Words By Malik V.
What a difference ten years can make in the career of a hardcore and troubled rapper. Earl Simmons, a.k.a DMX, is currently wrapped up in several legal cases that range from animal cruelty to fraud, and is a far cry from the intimidating, almost gothic MC he entered the game as. Rewind ten years to 1998 back when the Dark Man was just putting his mark on the industry. While Puffy and Ma$e were wearing shiny shirts and Jay-Z was partying on yachts, X was barking ad-libs and rocking hoodies with Timbs.
X released his debut album, It’s Dark And Hell Is Hot in May of ’98. With the record’s stripped down sound, and his violent, overly-aggressive raps, X made it known that he wasn’t down with Bad Boy or Roc-A-Fella, and didn’t need money, cash, and hoes to make a name for himself. DMX introduced us to his style with hits like “Ruff Ryders Anthem” and “Get At Me Dog”, but he also helped launch the careers of The Lox, and made producer Swizz Beatz a household name in the industry. 1998 was also somewhat of a prophetic year for X, setting the stage for his numerous run-ins with the feds. Just a few weeks after It’s Dark And Hell Is Hot was released and starting rising up the charts, X was charged with the rape of a 29 year old woman. He was cleared, but dude could never stay on the straight and narrow since then.
DMX also showed that he was a man of many mediums in 1998. He appeared alongside Nas in the Hype Williams-directed flick Belly as an up-and-coming thug trying to make it big in the underworld.
It only happens every so often, but DMX pulled it off in ’98. The man put out two albums in a twelve-month span, in his debut year no less. After dropping It’s Dark And Hell is Hot in May, X closed out the year by dropping Flesh Of My Flesh, Blood Of My Blood in December. Flesh of My Flesh was another hardcore, violent album, (just check out the cover, where X is drenched in pig’s blood for proof), with appearances from the LOX and Jay-Z, and with Swizz handling most of the production. The album’s biggest hit “Slippin” showcased X’s softer side, with a somber melody and emotional raps about his troubled childhood.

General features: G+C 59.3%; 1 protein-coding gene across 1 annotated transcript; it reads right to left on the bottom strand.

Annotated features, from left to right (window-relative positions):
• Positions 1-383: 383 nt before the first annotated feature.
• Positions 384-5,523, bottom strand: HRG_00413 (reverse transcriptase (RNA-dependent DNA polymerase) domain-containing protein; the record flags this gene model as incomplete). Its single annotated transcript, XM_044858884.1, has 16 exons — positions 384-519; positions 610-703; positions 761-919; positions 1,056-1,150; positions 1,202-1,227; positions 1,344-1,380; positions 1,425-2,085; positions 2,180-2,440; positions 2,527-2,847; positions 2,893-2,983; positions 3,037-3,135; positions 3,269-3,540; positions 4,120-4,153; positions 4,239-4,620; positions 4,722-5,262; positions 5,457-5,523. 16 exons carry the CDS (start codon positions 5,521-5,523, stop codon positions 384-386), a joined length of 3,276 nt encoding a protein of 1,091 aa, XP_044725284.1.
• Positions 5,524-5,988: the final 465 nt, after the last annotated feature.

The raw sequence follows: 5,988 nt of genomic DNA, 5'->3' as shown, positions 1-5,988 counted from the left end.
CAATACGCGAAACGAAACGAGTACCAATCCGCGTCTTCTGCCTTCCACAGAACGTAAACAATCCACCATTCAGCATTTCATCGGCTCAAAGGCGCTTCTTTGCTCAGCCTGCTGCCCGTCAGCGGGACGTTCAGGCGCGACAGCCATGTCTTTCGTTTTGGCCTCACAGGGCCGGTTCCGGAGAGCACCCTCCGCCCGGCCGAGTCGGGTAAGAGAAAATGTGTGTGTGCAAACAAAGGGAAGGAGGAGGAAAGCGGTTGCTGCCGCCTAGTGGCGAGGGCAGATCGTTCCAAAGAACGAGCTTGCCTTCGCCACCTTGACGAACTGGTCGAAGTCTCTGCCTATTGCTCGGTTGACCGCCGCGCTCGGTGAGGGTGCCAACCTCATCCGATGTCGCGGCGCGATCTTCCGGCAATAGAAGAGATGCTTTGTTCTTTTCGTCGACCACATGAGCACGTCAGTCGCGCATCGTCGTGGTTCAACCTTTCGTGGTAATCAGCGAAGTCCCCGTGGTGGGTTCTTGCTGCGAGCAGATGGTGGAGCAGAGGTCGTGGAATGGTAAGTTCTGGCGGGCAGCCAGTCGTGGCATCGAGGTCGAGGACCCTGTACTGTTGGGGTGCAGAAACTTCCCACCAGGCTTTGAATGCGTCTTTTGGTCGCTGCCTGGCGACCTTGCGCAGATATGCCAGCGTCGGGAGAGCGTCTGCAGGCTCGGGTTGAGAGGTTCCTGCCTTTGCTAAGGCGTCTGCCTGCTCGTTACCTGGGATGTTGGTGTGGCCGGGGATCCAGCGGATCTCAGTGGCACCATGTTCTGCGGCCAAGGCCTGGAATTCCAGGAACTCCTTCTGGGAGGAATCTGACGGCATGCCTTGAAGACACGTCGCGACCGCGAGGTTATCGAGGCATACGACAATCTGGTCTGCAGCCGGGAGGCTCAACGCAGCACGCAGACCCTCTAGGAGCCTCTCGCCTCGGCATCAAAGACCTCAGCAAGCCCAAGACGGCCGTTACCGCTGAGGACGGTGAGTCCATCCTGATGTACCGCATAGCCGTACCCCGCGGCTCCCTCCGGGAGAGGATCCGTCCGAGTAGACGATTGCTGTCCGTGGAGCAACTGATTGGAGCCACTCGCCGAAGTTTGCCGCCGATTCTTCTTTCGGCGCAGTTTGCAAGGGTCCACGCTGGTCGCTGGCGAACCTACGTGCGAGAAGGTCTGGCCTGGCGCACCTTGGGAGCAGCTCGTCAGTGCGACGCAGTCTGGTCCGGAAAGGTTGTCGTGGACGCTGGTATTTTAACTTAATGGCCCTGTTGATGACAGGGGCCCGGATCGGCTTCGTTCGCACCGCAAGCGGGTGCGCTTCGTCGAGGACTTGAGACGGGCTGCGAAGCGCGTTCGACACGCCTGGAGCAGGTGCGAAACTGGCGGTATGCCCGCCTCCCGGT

While Roc-A-Fella and the Bad Boy brand were in their breakout stages, Dog created his own label/movement. Soon after X came onto the scene, the Ruff Ryders followed. Though DMX and the Lox highlighted the record company, Swizz Beatz, Drag-On, and Eve all contributed, and showed their skills on the “Ryde Or Die” compilation albums. Back in the late-90’s, it seemed like every big-name rapper would create a crew and transform unknowns to stars, but the Ruff Ryders were the grimiest of the bunch.
It ain’t hard to tell, DMX ran 1998. Not only did he release two albums, both of them debuted at number 1 on the Billboard charts. X was a step back in the Hip-Hop timeline, after commercialized pop-rap took over gangsta-rap, which faded when Biggie and â€˜Pac died. In the midst of the Jigga man and Puffy, X was a reminder of a time when the game was simpler, less flashy, and a lot harder. Almost like an East coast â€˜Pac, the dog kept it gully, and never forget his Yonkers roots. DMX was a machine that year, with a movie appearance on top of the two albums. Earl Simmons might only be in the news for the wrong reasons today, but a decade ago, X was Rookie of the Year and MVP.
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